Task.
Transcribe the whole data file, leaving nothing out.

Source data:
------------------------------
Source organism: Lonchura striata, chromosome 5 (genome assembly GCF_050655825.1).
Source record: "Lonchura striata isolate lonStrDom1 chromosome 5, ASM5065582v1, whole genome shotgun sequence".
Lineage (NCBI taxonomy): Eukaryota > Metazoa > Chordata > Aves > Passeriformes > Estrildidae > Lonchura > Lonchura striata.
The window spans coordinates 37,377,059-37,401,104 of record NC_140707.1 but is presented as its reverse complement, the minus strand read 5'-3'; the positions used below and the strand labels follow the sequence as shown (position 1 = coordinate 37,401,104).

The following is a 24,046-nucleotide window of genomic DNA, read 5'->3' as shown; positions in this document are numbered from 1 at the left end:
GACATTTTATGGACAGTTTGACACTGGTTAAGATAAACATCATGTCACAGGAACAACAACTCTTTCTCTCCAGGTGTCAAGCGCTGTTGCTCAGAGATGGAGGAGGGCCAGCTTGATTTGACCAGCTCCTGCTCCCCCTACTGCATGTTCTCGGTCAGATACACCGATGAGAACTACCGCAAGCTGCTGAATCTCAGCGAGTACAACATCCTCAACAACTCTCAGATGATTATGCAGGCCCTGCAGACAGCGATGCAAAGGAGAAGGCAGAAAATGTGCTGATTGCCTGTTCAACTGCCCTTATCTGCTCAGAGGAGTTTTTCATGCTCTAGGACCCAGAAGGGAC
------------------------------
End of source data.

Source organism: Lonchura striata, chromosome 5 (genome assembly GCF_050655825.1).
Source record: "Lonchura striata isolate lonStrDom1 chromosome 5, ASM5065582v1, whole genome shotgun sequence".
Lineage (NCBI taxonomy): Eukaryota > Metazoa > Chordata > Aves > Passeriformes > Estrildidae > Lonchura > Lonchura striata.
The window spans coordinates 37,377,059-37,401,104 of record NC_140707.1 but is presented as its reverse complement, the minus strand read 5'-3'; the positions used below and the strand labels follow the sequence as shown (position 1 = coordinate 37,401,104).

The following is a 24,046-nucleotide window of genomic DNA, read 5'->3' as shown; positions in this document are numbered from 1 at the left end:
GACATTTTATGGACAGTTTGACACTGGTTAAGATAAACATCATGTCACAGGAACAACAACTCTTTCTCTCCAGGTGTCAAGCGCTGTTGCTCAGAGATGGAGGAGGGCCAGCTTGATTTGACCAGCTCCTGCTCCCCCTACTGCATGTTCTCGGTCAGATACACCGATGAGAACTACCGCAAGCTGCTGAATCTCAGCGAGTACAACATCCTCAACAACTCTCAGATGATTATGCAGGCCCTGCAGACAGCGATGCAAAGGAGAAGGCAGAAAATGTGCTGATTGCCTGTTCAACTGCCCTTATCTGCTCAGAGGAGTTTTTCATGCTCTAGGACCCAGAAGGGAC